Friday, August 21, 2015


“I would rather be ashes than dust! I would rather that my spark should burn out in a brilliant blaze than it should be stifled by dry-rot. I would rather be a superb meteor, every atom of me in magnificent glow, than a sleepy and permanent planet. The function of man is to live, not to exist. I shall not waste my days trying to prolong them. I shall use my time.”--Jack London

"There goes one!" a voice calls out in the darkness.
"Where? I didn't see it," says another.
"Through the Big Dipper. It had a bright tail."
"Oh man! I missed it. What is that?
"An airplane." says another.
"Geez, we're not going back till I see one."

Lost in space between the stars in the heavens and the serene of the lake, we are adrift in the magic of the night. The constellations, Pegasus, Cassiopeia and Ursa Minor shine brilliantly in the moonless sky as our eyes focus toward the east in anticipation of catching falling star.
There are less than a dozen of us floating in the tranquility of Loon Lake. Our bobbing armada of kayaks is lashed together by our fingers tips as each boater holds tightly to the boats between them. Colored glow sticks dangle in the shadows of our figures while some of our headlamps give an eerie glow. It's just after ten and there is a slight gleam over the mountains. It seems like the whole universe is presented before us.
Loon Lake renders the perfect backdrop for the annual Perseid Meteor Shower during its peak in the month of August. The Crystal Basin Recreation Area's lake on the western slopes of the Sierra Nevada Mountains just west of Lake Tahoe, offers scenic beauty, limited crowds and no light pollution. Tucked away and only a short drive from Sacramento, California, Current Adventures Kayak School and Trips have been providing overnight camping trips for the meteor shower for nearly 10 years. With meals, camping equipment and kayaks provided, paddlers and first-time campers enjoy a cozy "roughing it" in-style camp-out.

"I love the night time paddle,  says longtime lake visitor Djuna Archer, "It's looking up at the stars. This time we have no moon so it's beautiful. It's quiet, serene and lovely."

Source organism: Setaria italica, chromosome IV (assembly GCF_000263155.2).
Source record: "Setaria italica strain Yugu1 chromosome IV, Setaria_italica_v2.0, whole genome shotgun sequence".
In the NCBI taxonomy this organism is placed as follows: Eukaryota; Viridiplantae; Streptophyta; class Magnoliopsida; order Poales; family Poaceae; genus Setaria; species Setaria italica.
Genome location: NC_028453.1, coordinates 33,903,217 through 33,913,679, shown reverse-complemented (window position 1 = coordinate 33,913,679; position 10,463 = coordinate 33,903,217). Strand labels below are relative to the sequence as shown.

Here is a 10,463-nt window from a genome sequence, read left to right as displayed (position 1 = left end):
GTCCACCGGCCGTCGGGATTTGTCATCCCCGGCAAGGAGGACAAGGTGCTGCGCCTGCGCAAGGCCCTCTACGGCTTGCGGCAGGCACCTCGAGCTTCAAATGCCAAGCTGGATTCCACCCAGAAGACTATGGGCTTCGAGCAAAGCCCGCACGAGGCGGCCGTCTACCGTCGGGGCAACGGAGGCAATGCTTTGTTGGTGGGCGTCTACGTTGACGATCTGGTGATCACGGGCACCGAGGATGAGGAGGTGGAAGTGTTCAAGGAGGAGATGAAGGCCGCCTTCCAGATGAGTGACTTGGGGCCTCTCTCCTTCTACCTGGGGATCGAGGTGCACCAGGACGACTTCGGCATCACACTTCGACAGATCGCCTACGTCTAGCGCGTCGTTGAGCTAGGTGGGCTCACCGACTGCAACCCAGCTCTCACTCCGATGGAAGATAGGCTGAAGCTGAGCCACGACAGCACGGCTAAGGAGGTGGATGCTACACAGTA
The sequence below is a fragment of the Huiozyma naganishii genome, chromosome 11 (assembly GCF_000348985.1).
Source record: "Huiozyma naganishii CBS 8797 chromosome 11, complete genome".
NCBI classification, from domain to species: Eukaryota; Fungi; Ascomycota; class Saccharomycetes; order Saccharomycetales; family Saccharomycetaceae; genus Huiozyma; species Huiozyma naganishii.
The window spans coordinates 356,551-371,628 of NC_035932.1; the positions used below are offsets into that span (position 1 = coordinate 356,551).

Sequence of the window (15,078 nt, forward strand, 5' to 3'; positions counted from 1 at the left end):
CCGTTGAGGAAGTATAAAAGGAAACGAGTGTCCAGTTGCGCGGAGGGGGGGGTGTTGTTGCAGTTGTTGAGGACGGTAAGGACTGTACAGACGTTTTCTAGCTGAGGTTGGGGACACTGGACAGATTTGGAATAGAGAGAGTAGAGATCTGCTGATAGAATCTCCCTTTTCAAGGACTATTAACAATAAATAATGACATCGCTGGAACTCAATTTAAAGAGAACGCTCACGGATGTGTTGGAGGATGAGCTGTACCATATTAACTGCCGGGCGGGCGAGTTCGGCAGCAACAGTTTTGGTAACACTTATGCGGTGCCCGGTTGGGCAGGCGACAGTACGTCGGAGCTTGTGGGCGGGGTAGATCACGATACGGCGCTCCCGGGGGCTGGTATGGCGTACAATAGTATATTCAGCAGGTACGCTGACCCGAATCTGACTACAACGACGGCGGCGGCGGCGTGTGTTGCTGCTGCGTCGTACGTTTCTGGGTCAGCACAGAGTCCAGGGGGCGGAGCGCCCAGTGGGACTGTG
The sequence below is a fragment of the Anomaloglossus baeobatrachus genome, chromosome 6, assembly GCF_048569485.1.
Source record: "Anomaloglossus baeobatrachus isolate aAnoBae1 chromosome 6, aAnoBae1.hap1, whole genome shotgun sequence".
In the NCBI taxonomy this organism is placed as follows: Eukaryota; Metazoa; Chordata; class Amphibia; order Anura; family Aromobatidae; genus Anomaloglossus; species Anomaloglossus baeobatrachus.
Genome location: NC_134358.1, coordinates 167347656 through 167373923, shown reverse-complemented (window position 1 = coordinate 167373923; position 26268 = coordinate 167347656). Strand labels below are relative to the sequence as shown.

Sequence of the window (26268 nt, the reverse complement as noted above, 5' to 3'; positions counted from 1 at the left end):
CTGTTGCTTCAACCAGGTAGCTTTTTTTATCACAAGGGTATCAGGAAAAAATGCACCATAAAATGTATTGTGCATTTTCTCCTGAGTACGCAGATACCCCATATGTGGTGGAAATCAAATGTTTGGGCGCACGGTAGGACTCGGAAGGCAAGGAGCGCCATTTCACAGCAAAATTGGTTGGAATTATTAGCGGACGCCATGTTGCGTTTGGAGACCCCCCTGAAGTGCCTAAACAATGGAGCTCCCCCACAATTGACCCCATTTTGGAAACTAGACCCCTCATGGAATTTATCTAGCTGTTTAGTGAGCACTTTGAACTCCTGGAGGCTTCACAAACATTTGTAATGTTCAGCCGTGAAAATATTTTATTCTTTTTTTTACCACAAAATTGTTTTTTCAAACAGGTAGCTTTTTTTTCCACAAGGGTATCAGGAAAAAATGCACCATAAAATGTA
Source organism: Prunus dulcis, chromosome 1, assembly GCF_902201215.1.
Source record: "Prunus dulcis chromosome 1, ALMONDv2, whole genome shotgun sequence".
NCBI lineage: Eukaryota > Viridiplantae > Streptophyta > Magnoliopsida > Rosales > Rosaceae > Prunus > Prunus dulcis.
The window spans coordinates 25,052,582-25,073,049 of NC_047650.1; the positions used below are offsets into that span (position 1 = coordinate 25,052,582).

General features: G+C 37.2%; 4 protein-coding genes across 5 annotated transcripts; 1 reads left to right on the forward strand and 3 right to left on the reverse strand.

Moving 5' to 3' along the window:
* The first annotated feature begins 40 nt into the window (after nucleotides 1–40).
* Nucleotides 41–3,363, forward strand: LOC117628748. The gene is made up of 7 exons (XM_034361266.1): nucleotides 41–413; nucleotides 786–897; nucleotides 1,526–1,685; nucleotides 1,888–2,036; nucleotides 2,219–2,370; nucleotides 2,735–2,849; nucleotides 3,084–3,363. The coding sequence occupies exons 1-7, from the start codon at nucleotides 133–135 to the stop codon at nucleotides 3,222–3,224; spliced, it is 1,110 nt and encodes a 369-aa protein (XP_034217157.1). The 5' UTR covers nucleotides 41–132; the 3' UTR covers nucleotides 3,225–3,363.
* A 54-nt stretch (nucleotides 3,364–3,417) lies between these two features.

This is our second time out on to the water. We had kayaked the length of the lake earlier during the day, however, at night, the lake takes on foreign appearance. The California drought has taken a toll on Loon Lake, dropping it excessively. It is lower than most can ever remember. Just finding our kayaks on the shadowy lake shore is an adventure in itself. In line, we are an illuminated parade of headlamps over the rocky beach to the boats and then, one by one we drop our kayaks into the water and drift into darkness. We follow the leader,  Current Adventure's Dan Crandall's glowing headwear to the center of the reservoir.

In the middle of the lake, we group together and lean back looking at the stars. The daytime heat is gone and a coolness brushes over the water. Our voices and the sound of the kayaks bumping together breaks the silence of the lake. We feel the slight vibration of the water below us as the rocking bows gently remind us we are not on solid ground. There is the mystery of water below us and a dazzling array stars above. Our thoughts navigate us through time and space... How long does it take the light of the stars to touch the earth? Can those satellites see us from above? I wish I could stay here forever.

"Especially in the dark nights," naturalist Henry David Thoreau said long ago while night fishing on Walden Pond, "When our thoughts had wandered to vast and cosmogonal themes and other spheres, to feel this faint jerk, which came to interrupt our dreams and link you to Nature again."  

Our thoughts are disrupted by a flash of a meteor's trail. Fourth of July oohs and awes charge the air. But, the shooting star is gone much to quickly to fully enjoy its splendor. The Perseid shower is known to rise gradually to a peak, then fall off rapidly afterward. We have just missed the peak by a couple of days. The meteor shower is more of a sprinkle but intermittent with wonder and laughter from our group on the lake. Seeing a falling star is always special, however catching it with new friends while kayaking a high Sierra lake is simply magical. It is an experience we will remember for a lifetime.

Dan left a light flashing on the shore so we could find our way back. We had a campfire, a couple of bottles of wine and a full day of paddling waiting for us tomorrow.


Part Two of my trip to Loon Lake next week in Outside Adventure to the Max.